Jeff Gordon brought back memories of days of old Sunday in Las Vegas. For most of Sunday’s 400-mile Cup race it appeared Ray Evernham was on top of the pit box and the "Rainbow Warriors" were servicing the Gordon machine on pit road. Until the final stop.
The last yellow flag waved within the fuel window of the field and shortly after a round of green flag stops were completed. A shorter run to the checkered was set up and the race’s complexion changed on the spot.
Gordon’s crew chief Steve Letarte made the decision for a pair of right side tires to keep their track position as close to the front of the field as possible, guessing some other teams may make a Hail Mary call to try to win the race. And since the left side tires didn’t have an excessive amount of laps on them, his call was calculable.
Most other teams changed all four tires including winner Jimmie Johnson. The race played right into the hands of the man who always seems to find a way to make lemons out of lemonade and right out of the man who dominated the day.
Gordon showed strength after the last green flag waved but Johnson stayed closer than he had previously. The laps on Gordon’s left sides proved to be his weakness and he played Junior Varsity to Johnson’s Varsity stretch drive.
The math adds up when examining the win. Gordon’s last four-tire stop occurred on lap 214. His two-tire stop took place on lap 230. Meaning his left side tires were 16 laps older than anyone else’s was. Johnson passed Gordon for the lead with 16 laps remaining in the race. Hindsight can make anyone a championship Monday morning crew chief.
Chad Knaus made a winning pit call to win. That line has been written more times than I can remember over the past eight years. Letarte, a fine crew chief in his own right, fell just short of Knaus’ effort to win.
But the pair can be proud of the Hendrick team’s combined effort in Sin City. Gordon led more laps than any other driver had in a Vegas race. Johnson followed roughly a half-second behind for a good portion. And the two made the other 41 drivers shrinking images in their rear-view mirrors.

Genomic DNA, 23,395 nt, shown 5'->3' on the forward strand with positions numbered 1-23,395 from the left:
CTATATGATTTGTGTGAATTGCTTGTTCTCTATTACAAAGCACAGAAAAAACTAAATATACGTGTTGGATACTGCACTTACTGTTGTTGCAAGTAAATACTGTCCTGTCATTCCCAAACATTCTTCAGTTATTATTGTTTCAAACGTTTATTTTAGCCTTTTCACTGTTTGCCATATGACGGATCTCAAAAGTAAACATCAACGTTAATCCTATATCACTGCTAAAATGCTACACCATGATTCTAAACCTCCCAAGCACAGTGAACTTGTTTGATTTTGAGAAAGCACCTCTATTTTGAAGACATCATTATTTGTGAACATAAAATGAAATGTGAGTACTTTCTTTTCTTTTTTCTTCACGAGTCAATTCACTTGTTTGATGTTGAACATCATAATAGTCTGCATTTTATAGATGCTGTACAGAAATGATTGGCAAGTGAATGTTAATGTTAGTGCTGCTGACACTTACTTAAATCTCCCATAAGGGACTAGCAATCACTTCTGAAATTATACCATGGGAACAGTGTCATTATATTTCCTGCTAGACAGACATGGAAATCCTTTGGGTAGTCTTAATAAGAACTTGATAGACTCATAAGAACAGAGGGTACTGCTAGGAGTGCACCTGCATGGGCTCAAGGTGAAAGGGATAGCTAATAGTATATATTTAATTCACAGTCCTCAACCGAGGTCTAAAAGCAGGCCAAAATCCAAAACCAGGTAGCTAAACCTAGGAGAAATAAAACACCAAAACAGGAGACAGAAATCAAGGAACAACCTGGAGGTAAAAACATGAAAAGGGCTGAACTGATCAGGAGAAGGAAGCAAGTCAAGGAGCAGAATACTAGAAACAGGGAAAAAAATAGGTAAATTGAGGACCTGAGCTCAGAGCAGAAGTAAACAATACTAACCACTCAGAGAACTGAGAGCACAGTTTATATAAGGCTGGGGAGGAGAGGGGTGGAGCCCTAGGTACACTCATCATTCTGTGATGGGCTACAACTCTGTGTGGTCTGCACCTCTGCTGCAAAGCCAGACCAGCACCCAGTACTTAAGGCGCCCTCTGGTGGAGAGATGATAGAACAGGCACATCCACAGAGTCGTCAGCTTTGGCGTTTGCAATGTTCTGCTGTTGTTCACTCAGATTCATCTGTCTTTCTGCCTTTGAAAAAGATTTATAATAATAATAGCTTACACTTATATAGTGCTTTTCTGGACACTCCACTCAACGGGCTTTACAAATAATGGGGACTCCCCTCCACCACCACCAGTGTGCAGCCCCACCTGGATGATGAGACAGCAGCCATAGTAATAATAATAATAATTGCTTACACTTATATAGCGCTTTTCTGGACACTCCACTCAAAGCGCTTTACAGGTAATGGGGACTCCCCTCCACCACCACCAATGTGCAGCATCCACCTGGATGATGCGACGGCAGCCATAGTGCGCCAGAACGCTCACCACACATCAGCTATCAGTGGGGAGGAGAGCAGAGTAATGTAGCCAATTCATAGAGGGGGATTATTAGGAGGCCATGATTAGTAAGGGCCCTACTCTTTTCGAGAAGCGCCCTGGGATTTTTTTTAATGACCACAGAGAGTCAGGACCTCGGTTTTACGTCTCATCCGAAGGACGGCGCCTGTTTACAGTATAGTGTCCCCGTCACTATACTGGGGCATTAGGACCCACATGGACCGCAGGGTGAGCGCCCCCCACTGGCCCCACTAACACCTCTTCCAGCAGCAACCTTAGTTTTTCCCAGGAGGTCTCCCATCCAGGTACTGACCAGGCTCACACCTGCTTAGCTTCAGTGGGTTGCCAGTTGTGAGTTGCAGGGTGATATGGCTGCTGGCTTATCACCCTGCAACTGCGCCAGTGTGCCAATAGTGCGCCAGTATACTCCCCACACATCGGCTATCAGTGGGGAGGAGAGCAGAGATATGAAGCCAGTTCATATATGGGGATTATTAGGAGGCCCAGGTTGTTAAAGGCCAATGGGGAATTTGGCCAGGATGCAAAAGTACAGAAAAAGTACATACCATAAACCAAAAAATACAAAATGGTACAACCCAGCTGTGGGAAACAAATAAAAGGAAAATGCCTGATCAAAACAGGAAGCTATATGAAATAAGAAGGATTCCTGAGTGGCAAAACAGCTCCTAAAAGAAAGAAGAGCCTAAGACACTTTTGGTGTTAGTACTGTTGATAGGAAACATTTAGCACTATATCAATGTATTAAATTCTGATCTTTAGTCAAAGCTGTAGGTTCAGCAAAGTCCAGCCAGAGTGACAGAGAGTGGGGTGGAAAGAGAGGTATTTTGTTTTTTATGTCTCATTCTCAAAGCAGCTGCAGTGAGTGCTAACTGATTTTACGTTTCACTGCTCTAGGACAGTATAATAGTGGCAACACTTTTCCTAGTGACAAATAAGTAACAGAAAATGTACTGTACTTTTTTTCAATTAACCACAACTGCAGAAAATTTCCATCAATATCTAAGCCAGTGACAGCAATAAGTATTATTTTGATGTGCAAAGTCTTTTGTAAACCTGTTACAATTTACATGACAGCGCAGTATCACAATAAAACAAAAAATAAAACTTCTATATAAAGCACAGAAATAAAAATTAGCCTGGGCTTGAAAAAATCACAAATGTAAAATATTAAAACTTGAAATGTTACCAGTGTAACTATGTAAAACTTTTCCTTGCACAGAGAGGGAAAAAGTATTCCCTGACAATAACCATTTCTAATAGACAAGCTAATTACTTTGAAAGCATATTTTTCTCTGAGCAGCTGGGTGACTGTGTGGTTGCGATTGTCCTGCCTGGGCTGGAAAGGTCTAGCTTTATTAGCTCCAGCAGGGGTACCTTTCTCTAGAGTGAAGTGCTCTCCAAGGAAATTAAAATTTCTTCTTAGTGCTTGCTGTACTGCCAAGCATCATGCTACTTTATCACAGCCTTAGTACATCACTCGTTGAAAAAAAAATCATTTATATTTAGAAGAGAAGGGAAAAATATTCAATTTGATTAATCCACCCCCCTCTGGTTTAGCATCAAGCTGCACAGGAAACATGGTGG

Both cars are prepared in the same building with the same people. Next door in the Hendrick Motorsports complex is the shop where Mark Martin and Dale Earnhardt Jr.’s machines are built. Martin was decent while running in the top 10 for most of the day. Earnhardt’s afternoon was spent in the teens, which is a far cry from the Gordon and Johnson tandem, but an improvement over a miserable 2009.
A lasting image from Las Vegas this year was the distance the 24 and 48 Hendrick cars were able to put on everyone else. The final run shook up the running order from the day but, without question, fans witnessed who brought their big guns to the fight.
And Letarte witnessed Knaus hit the Goodyear jackpot, again.
(Patrick Reynolds is a former NASCAR mechanic who co-hosts the One and Done auto racing radio talk show Tuesdays at 11am ET. Listen at www.wsicweb.com.)
Future NASCAR stars
RCR rises at Fontana
Five NASCAR Myths
Daytona 500 track analysis
Best Daytona 500 Finishes
I Prefer The Busch Clash
A Few Moments with Ned Jarrett
Steve Waid looking forward
NASCAR Scene closes
Best Cup races of the 2000s
Top grassroots races
Biggest disappointments of 2009
The races that won Johnson’s title
Best Cup titles
Why the Sprint Cup needs a dirt race
Fan fixes for Talladega and why they won’t work
How to improve NASCAR
The perfect Sprint Cup schedule